Our position on the decadence of capitalism is not our own invention. Based on the fundamentals of the historical materialist method (in particular when Marx talks about “epochs of social revolution” in his Preface to the Critique of Political Economy), it was concretised for the majority of revolutionary marxists by the outbreak of the First World War, which showed that capitalism had already “globalised” itself to the point where it could no longer overcome its inner contradictions except through imperialist war and self-cannibalisation. This was the position of the Communist International at its founding congress, although the CI was not able to draw all the consequences for this as regards the national question: the theses of the second congress still saw a “revolutionary” role of some kind for the bourgeoisie of the colonial regimes. But the left fractions of the CI were later on able to take this analysis to its conclusion, particularly following the disastrous results of the CI’s policies during the revolutionary wave of 1917-27. For the Italian left in the 1930s, for example, the experience of China in 1927 was decisive. It showed that all factions of the bourgeoisie, no matter how “anti-imperialist” they claimed to be, were equally counter-revolutionary, equally compelled to massacre the proletariat when it struggled for its own interests, as in the Shanghai uprising of 1927. For the Italian left this experience proved that the theses on the national question from the second congress had to be rejected. Moreover, this was a confirmation of the correctness of Rosa Luxemburg’s views on the national question as against those of Lenin: for Luxemburg, it had already become clear during the First World War that all states were inevitably part of the world imperialist system.

All the questions here are jumbled together. The Comintern politics of Stalin and Bukharin during the Chinese revolution of 1925-27 is completely different from the politics of Lenin and the Bolsheviks which determined the first years of the Comintern. You again argue that if there are bourgeois tasks, we should support this or that bourgeois fraction. The Mensheviks and the Stalinists said the same. The method of Marx and Lenin consists in not refusing the tasks of the moment when all fractions of the bourgeoisie are equally reactionary, and in carrying out these tasks by the method of the proletarian revolution, trying to execute bourgeois tasks to the maximum depth and proceeding to the socialist tasks. The Chinese revolution has shown the correctness of this approach, instead of the correctness of the left. All the same the bourgeois revolution did win in China, though leaving enormous numbers of victims. This revolution has made it possible to create the most numerous proletariat in the world and powerful, quickly developing productive forces. The same result was given also by tens of other revolutions in the countries of the east. We see no sense in denying their historically progressive role: due to them our revolution has a strong class basis in many countries of the world, which in 1914 were almost completely agricultural.

What has changed from the time of the beginning of “globalisation”? The opportunity of the national revolution has disappeared. You say that capitalism has always had a global character. Yes, this has been the case since its origins, with the period of great geographic expansion. But the level of this “globalisation” was qualitatively different. Till the 1980s the national revolutions could still ensure the growth of the productive forces, therefore they should still have been supported, trying, if possible, to transfer management of them into the hands of the revolutionary proletariat. It was because there was an objective opportunity for national development, due to the efforts of the national state. Now this historical stage for national development is finally exhausted. This concerns all states, including the advanced ones. The reforms by Reagan or Thatcher, which in the 1950s and 60s would have resulted in terrible crises, have now given relative and temporary, but positive results. For these reforms included their countries in the “globalization” of the economy (in the modern sense of this word).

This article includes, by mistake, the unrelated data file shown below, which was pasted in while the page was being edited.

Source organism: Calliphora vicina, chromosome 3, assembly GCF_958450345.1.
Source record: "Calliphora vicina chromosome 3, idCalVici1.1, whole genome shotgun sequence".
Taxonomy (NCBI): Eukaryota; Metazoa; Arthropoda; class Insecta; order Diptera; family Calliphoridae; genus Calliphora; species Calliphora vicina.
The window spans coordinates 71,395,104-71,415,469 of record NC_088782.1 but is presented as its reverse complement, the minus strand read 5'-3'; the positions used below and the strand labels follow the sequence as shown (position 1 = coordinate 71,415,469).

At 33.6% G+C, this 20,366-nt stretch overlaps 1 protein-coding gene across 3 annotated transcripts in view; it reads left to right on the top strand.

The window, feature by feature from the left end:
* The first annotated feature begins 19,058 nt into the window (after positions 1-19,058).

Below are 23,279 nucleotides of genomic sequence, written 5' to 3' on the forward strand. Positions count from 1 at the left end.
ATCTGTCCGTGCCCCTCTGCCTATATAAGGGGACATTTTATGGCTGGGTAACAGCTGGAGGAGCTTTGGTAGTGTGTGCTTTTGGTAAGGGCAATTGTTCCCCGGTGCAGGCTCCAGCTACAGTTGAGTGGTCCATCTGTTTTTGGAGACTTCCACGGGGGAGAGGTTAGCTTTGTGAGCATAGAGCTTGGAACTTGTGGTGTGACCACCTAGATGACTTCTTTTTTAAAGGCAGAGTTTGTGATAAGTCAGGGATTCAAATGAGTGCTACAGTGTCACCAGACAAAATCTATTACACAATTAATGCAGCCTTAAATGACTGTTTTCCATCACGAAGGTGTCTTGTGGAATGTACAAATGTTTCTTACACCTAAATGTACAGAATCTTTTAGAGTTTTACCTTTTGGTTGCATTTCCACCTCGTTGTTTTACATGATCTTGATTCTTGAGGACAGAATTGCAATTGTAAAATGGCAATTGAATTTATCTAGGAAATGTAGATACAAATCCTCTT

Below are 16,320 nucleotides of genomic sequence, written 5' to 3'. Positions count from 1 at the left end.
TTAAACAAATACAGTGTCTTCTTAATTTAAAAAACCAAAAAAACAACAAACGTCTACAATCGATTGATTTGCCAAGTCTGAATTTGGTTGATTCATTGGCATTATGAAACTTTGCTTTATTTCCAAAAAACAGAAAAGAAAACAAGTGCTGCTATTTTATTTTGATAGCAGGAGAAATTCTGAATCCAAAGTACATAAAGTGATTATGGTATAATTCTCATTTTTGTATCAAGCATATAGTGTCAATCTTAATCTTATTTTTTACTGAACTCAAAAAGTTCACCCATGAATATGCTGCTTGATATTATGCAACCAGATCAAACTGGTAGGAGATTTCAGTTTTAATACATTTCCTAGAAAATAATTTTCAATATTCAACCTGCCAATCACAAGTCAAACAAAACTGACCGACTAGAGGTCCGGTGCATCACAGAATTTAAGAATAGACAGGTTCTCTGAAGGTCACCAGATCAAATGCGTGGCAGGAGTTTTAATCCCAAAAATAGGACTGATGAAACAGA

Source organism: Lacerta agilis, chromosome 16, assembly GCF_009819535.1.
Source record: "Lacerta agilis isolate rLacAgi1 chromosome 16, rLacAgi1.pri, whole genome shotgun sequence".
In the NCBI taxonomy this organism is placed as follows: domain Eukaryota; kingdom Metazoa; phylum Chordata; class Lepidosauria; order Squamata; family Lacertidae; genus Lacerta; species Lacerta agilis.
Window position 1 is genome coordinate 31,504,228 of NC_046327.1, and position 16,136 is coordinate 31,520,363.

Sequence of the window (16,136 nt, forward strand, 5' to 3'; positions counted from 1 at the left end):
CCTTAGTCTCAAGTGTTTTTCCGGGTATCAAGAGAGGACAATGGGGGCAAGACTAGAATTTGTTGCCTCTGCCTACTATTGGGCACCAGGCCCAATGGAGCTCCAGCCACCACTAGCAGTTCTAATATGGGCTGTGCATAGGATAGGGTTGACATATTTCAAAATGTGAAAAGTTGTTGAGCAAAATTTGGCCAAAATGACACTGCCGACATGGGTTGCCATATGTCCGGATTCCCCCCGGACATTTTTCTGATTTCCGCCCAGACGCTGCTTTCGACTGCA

Now the national struggle has lost its progressive character, because historical national tasks have exhausted themselves – the national state, even if the revolution will win under the direction of proletariat, cannot ensure further development. This again does not mean that everywhere bourgeois tasks have disappeared. There are still countries with feudal vestiges, there is still national oppression. But the national revolution cannot bring even their temporary solution. The proletariat of the backward countries should aspire to begin the chapter of revolutions in the countries, but now these revolutions (unlike in the 1950s and 60s) cannot basically lead to any results (even from the bourgeois point of view) if they do not result directly in the international proletarian revolution. For this reason we say that with the beginning of globalisation national revolutions have lost their progressive meaning.

As to support for movements of national independence, the unique sense here, both yesterday, and today, is to pull the struggle against national oppression from the hands of the bourgeoisie and to transfer it into the hands of proletariat. To transform independence movements into part of the world socialist revolution. It cannot be done by refusing to recognize the right of nations to self-determination, i.e. by not recognizing the necessity of finishing the historical tasks of the bourgeoisie. Otherwise, we shall leave the national proletariat under the direction of the national bourgeoisie. This Leninist approach has resulted in vast interest in Marxism on the part of a huge quantity of the inhabitants of the backward countries precisely because it could correctly pose the national question. And it was not the fault of Bolshevism, that the leadership of the Comintern was taken over by the Stalinist bureaucracy. Only the revolution in the west could have prevented this, but this did not happen because at that time capitalism still had historical opportunities. Through two world wars it temporarily got round its contradictions.